Police said a majority of scamsters use the reward system and promise of high returns to lure investors. They create fake apps in China and invite people in India using social media bulk messaging and marketing to invest.
This was how Priyanka Joshi (27), who runs her father’s clothing store in Ghaziabad, fell prey to such a scam. In 2020, she spotted ads on Facebook about a company called ‘Forex Bitcoin’, which promised 30% returns in less than a year along with other ‘schemes’.
“I asked my friends and they told me it was safe. We were invited to a Telegram group where we could chat with other investors. My father trusted me, and I invested more than Rs 2 lakh in an MLM scheme in a year. They had Google Pay and Paytm gateways, so we thought it was genuine… We also had the option to take out some amount for emergency use. I even pushed my relatives to invest, some of them invested Rs 10,000- Rs 50,000. We were receiving credit coins in our e-wallet and got offers on mobile recharge and electricity bills. We were told we will receive Bitcoin, but in August 2021, the website was gone,” said Joshi.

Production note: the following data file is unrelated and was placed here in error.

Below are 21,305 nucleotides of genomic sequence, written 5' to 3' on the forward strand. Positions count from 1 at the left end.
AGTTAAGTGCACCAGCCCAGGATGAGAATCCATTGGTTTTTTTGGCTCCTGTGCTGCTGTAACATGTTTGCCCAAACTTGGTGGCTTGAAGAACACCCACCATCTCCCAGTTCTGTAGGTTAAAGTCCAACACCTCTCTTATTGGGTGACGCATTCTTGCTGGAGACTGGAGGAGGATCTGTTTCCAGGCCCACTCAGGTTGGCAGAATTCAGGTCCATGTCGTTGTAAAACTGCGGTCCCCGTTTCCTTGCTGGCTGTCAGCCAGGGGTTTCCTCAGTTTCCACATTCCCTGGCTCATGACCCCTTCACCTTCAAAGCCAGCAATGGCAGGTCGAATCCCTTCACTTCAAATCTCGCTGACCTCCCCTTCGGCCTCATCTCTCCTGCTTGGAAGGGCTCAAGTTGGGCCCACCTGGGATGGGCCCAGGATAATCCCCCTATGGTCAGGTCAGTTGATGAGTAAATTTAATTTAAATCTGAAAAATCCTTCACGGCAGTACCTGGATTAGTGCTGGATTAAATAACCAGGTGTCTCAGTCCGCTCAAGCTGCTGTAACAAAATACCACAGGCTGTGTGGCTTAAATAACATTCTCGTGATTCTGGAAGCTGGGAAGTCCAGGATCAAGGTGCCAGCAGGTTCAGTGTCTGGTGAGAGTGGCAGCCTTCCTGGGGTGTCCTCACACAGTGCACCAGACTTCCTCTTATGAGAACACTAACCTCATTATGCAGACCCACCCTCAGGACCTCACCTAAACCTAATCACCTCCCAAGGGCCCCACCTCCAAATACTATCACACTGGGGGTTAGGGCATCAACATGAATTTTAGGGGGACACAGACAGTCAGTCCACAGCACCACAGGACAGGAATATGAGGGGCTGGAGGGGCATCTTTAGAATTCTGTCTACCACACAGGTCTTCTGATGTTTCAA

Her family filed several complaints in Ghaziabad, Delhi, Noida and on the cybercrime portal. “Losing Rs 2 lakh is a lot for us. We needed the money because we had to shut our shop during the lockdown. My father was upset, and my relatives were angry. Nobody helped us. We still try to connect with the admins of the group… hoping to get some of the money back,” said Joshi.
Similarly, Shrikant Kaushik, a trader from Gurgaon, said he lost more than Rs 6 lakh after a group of men convinced him to “invest in cryptocurrency”.
“In 2019-20, I came across several social media influencers promoting an investment scheme. Their profiles were verified, and I was promised an iPhone if I invested in their company. I started giving Rs 2,000-Rs 5,000 a month. I received Rs 500 per month in e-wallets that could be used for mobile and DTH recharge; some investors also received phones. We were then told to buy Ethereum coins using their platform, I bought five for a rate of Rs 50,000 per unit. Soon, I saw posts of other influencers saying the schemes are fake. I was shocked and realised that all my money was gone,” he said.
“My father is a retired official, and I am the breadwinner. I have tried to lodge complaints in Haryana and Delhi but haven’t got an update on the case. I lost a lot of money, and I am still trying to recover it,” he said.
The Indian Express accessed complaints and FIR copies of the three cases and found that no arrests have been made in Kaushik and Singh’s case since the accused are based in China and the US. In Joshi’s case, police have identified the accused and arrested some of his associates, and around Rs 10 lakh in cash has been recovered.